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Getting the environment variables supplied to your Cloud Foundry application with Python 3 Flask

When I was trying to build a Python 3 Flask application on Cloud Foundry, I wanted to quickly check the environment variables that Cloud Foundry will supply to my application.

As a result of that, I created a Python 3 Flask application that will probe the environment variables that it receives from Cloud Foundry.

This post lists the files that constitute that Python 3 Flask application.

File structure of my Python 3 Flask application on Cloud Foundry

My Python 3 Flask application consists of a directory of the following files at the same level:

  • app.py for realising the Python 3 Flask application.
  • manifest.yml for feeding Cloud Foundry with the information to build the environment for running my Python 3 Flask application.
  • requirements.txt for specifying the Python libraries that my Python 3 Flask application will depend on.
  • runtime.txt for specifying the version of Python 3 that I want Cloud Foundry to run my Python 3 Flask application with.

Contents of app.py

import os
from flask import Flask, jsonify

app = Flask(__name__)

@app.route('/')
def home():
    environment_variables = { key: os.environ[key] for key in os.environ.keys() }
    return jsonify(environment_variables)

if __name__ == '__main__':
    port = int(os.getenv("PORT", "5678"))
    app.run(host='0.0.0.0', port=port)

When we run the above script, we first import the Python modules that we will use in our application.

After that, we create an instance of Flask that will help give us a web interface to check the environment variables. Using the Flask instance, we then apply the route() decorator on the home function.

Within the home function, we store the environment variables as a dictionary and use jsonify to return that dictionary as a HTTP response.

After the definition of the home function, we then attempt to extract a port number from the environment. Finally, we run the flask application to listen to that port.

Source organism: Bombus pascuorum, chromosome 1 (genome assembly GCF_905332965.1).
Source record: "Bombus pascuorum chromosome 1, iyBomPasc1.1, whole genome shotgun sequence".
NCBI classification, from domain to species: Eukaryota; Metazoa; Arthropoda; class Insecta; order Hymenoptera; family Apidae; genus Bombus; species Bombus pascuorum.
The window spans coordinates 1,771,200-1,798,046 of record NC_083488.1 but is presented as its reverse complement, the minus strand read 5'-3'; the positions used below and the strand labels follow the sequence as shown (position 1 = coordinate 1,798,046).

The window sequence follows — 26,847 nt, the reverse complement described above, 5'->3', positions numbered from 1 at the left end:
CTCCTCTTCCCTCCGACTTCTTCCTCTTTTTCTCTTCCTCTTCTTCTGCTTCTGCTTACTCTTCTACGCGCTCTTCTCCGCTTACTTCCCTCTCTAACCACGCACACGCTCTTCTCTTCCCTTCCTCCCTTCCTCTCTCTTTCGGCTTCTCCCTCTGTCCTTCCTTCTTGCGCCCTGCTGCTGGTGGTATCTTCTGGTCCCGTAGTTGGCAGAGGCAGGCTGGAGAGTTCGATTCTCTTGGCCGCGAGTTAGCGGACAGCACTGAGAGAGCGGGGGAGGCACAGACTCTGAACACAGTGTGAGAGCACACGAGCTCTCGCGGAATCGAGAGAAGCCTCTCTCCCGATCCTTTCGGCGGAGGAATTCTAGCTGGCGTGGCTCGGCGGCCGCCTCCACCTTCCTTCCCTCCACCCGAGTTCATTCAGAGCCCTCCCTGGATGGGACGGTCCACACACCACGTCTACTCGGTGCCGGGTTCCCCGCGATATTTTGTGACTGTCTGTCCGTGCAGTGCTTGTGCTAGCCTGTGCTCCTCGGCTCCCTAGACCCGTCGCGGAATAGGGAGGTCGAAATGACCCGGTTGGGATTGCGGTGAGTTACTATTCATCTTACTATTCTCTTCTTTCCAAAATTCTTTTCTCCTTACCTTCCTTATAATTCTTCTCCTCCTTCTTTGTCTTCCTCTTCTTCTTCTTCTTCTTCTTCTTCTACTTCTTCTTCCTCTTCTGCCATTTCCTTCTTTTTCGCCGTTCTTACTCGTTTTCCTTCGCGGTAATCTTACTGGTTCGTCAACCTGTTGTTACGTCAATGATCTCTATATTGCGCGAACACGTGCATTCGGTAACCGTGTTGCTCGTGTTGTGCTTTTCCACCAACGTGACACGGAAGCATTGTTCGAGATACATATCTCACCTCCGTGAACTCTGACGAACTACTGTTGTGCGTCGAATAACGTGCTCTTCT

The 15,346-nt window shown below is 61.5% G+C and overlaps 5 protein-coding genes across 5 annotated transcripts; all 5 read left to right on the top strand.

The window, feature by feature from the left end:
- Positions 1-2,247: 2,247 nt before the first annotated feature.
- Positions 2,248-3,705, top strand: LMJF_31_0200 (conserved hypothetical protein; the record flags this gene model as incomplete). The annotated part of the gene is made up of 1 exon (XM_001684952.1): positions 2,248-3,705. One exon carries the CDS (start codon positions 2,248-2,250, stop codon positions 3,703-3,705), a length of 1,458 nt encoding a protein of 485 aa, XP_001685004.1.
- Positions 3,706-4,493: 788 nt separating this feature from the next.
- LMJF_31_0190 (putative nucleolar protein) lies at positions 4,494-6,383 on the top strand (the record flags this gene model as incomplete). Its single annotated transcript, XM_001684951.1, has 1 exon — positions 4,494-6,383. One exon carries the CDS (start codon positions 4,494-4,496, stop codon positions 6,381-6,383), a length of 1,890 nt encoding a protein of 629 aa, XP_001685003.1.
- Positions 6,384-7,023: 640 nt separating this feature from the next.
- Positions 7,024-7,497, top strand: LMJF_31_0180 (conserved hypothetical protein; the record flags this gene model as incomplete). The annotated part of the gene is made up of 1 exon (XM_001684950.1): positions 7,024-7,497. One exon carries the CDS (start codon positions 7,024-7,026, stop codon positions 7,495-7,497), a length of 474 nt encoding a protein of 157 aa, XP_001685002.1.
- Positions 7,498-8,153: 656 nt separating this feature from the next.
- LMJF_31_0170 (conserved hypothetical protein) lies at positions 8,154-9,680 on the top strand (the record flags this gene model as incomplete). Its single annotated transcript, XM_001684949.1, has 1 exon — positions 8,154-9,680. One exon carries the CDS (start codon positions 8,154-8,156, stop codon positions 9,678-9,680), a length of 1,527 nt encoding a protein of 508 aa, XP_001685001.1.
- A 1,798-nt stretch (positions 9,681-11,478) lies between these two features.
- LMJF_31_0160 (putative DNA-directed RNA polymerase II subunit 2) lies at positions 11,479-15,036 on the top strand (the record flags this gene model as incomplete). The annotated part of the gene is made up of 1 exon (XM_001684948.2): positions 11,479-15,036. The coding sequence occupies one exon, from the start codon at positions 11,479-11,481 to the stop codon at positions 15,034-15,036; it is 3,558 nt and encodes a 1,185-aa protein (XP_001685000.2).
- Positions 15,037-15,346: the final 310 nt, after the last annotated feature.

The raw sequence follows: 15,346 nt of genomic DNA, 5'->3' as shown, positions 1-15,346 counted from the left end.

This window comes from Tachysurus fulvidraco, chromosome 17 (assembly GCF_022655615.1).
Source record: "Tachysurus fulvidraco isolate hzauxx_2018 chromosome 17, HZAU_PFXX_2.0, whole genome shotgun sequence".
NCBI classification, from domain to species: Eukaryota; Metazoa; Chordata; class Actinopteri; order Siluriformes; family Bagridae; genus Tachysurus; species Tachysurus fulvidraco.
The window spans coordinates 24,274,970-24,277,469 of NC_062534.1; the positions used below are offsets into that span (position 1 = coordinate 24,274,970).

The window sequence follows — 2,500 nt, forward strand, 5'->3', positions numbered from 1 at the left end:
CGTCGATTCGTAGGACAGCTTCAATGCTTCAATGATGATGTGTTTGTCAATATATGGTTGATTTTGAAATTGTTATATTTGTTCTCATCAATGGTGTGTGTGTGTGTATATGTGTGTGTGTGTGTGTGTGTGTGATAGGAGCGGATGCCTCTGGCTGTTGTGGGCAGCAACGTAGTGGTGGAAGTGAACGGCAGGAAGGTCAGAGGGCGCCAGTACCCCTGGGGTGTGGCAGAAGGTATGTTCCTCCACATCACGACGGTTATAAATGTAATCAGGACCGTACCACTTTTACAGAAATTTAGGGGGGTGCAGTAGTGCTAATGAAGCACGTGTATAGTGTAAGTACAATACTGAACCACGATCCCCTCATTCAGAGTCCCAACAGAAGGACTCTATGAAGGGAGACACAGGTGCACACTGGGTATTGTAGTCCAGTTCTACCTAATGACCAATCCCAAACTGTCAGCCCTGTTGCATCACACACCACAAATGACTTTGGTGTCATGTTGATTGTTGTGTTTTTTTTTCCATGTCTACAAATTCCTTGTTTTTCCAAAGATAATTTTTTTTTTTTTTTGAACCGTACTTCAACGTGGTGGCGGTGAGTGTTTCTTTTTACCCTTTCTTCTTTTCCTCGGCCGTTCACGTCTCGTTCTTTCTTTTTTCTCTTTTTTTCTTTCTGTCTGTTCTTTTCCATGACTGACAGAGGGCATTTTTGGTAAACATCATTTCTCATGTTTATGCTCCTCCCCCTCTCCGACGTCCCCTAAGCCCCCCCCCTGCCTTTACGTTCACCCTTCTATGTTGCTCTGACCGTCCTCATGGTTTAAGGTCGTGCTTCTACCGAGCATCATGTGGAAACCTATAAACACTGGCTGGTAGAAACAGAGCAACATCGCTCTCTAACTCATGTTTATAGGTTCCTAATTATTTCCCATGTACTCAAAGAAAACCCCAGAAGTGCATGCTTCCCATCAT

Contents of manifest.yml

---
applications:
- name: FlaskViewCFEnv
  memory: 256MB
  disk_quota: 256MB
  random-route: true
  buildpack: python_buildpack
  command: python app.py
  instances: 1

When Cloud Foundry look up manifest.yml, it does the following:

  • name our application FlaskViewCFEnv.
  • allocate 256MB of ram for our application to use.
  • allocate 256MB of disk space for our application to use.
  • randomly allocate a route for this application.
  • build the container with the Python Buildpack.
  • run app.py with the Python binary.
  • spawn one computing instance to run our application

Contents of requirements.txt

Flask==1.0.2

Since our Python 3 Flask application requires the Flask microframework, we specify it in requirements.txt.

Contents of runtime.txt

python-3.6.7

When we leave out runtime.txt, Cloud Foundry will use Python 2 runtime to run our Python Flask application. Therefore, we specify that we want to run our Python 3 Flask application with version the Python 3.6.7 runtime.

Deploying the Python 3 Flask application to Cloud Foundry and using it to probe the environment variables

Once I had created the files, I then

  • navigate to the directory that contains the files for my Cloud Foundry application.
  • use cf login to select the corresponding Cloud Foundry space to deploy my application.
  • use cf push to deploy my application.
  • use my browser to access the URL that Cloud Foundry had allocated to my application. My application will then return the environment variables that Cloud Foundry had supplied to it.
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About Clivant

Clivant a.k.a Chai Heng enjoys composing software and building systems to serve people. He owns techcoil.com and hopes that whatever he had written and built so far had benefited people. All views expressed belongs to him and are not representative of the company that he works/worked for.

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